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She Preached the WordWomen's Ordination in Modern America$
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Benjamin R. Knoll and Cammie Jo Bolin

Print publication date: 2018

Print ISBN-13: 9780190882365

Published to Oxford Scholarship Online: June 2018

DOI: 10.1093/oso/9780190882365.001.0001

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PRINTED FROM OXFORD SCHOLARSHIP ONLINE (oxford.universitypressscholarship.com). (c) Copyright Oxford University Press, 2021. All Rights Reserved. An individual user may print out a PDF of a single chapter of a monograph in OSO for personal use. date: 16 June 2021

A Second Look at Views on Women’s Ordination

A Second Look at Views on Women’s Ordination

(p.89) 5 A Second Look at Views on Women’s Ordination
She Preached the Word

Benjamin R. Knoll and

Cammie Jo Bolin

Oxford University Press

This chapter asks whether it is reasonable to expect that the data is revealing a fully accurate picture of the prevalence of support for female ordination in the United States. When asked by a telephone surveyor whether they are in favor of women being allowed to serve as clergy in their own congregation, respondents might feel social pressure to say “yes” when in actuality they are more hesitant. This chapter takes advantage of a survey tool called a “list experiment” (or “item-count technique”) to examine whether there is any evidence that support for female ordination is either over- or underreported in our public opinion surveys. It finds this is indeed the case: support for female clergy is likely overreported among our survey respondents, especially among women, meaning that there are fewer supporters of female ordination than our public opinion surveys would lead one to believe.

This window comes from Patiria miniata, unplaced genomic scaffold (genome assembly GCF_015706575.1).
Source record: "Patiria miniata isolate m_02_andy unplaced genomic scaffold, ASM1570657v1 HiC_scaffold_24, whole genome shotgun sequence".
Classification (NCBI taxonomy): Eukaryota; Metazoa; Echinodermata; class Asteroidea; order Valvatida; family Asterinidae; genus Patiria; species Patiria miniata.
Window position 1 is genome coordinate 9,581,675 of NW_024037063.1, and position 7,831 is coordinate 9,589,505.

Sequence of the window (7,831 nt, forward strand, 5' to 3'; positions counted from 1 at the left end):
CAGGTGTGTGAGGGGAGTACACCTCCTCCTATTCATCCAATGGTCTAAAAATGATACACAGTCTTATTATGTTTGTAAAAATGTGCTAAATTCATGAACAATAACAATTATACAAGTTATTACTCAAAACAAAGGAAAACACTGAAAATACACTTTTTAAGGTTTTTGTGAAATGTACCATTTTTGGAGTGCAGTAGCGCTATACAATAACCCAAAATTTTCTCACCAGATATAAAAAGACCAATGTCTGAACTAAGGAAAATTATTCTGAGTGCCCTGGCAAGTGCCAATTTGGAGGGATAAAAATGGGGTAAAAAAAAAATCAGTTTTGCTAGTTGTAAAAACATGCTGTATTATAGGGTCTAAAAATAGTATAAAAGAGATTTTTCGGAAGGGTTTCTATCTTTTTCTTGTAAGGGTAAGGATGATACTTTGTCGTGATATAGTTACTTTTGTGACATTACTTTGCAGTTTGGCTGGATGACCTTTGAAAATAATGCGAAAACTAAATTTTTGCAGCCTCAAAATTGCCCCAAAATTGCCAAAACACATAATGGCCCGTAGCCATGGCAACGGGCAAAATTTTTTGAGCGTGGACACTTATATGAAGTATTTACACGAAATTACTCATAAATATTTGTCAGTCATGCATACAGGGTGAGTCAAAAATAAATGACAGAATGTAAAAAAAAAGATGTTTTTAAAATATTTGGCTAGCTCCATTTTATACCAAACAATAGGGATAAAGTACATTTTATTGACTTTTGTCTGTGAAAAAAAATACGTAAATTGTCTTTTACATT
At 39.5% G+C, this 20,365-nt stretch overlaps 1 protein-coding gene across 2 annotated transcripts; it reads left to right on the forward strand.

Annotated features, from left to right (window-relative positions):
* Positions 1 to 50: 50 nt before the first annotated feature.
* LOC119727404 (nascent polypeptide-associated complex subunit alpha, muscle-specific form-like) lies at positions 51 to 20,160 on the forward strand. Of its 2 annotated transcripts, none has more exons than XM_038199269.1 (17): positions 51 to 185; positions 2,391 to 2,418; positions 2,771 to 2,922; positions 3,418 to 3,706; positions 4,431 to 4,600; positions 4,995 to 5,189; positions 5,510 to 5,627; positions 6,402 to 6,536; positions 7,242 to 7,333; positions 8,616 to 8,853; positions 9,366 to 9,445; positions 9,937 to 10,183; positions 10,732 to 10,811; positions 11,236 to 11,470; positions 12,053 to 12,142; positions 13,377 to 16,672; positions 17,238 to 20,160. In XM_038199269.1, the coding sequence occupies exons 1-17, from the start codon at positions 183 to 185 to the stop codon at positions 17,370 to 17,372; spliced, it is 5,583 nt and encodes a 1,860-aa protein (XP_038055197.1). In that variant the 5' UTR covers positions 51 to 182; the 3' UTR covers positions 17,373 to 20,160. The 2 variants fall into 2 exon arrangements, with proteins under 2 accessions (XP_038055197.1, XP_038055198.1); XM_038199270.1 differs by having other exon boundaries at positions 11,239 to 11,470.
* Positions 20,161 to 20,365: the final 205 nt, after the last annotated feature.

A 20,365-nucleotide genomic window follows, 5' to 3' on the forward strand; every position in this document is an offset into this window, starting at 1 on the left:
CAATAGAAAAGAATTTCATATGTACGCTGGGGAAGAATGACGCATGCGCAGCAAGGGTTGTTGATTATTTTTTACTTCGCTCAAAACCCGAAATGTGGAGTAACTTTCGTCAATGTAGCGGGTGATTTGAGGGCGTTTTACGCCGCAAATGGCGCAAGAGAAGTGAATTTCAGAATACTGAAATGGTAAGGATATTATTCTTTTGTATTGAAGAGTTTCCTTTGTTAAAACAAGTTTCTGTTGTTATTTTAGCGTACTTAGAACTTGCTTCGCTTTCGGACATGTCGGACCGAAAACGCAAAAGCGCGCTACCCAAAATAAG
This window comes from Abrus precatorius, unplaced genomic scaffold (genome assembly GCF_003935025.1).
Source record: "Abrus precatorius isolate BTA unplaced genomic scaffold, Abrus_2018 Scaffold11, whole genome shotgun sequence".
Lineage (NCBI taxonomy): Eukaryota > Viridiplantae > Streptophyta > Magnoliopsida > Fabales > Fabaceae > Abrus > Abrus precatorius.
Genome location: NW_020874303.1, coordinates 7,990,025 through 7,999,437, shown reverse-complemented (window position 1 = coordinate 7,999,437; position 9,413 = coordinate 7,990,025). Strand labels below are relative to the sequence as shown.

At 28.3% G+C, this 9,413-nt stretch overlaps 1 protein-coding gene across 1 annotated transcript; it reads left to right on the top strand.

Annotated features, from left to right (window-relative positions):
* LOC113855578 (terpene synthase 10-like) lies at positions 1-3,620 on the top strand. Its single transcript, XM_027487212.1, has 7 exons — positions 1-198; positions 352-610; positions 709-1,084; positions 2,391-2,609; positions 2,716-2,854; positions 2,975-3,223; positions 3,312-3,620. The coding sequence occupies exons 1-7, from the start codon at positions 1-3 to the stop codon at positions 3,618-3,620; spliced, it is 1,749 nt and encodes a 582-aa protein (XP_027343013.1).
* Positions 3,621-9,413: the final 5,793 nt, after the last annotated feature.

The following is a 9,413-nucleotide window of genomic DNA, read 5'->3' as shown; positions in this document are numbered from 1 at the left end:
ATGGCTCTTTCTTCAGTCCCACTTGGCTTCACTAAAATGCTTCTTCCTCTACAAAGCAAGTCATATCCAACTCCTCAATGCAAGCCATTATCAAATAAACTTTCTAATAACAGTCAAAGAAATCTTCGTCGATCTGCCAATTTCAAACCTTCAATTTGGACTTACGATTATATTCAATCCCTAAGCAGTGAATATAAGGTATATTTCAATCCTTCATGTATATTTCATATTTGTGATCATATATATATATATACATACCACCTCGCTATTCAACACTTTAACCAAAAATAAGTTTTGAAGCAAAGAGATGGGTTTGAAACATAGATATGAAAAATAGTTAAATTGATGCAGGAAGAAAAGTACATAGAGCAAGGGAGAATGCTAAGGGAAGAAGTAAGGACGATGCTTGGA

Keywords:   social desirability, list experiment, item-count technique, women’s ordination, female clergy, Gender and Religious Representation Survey

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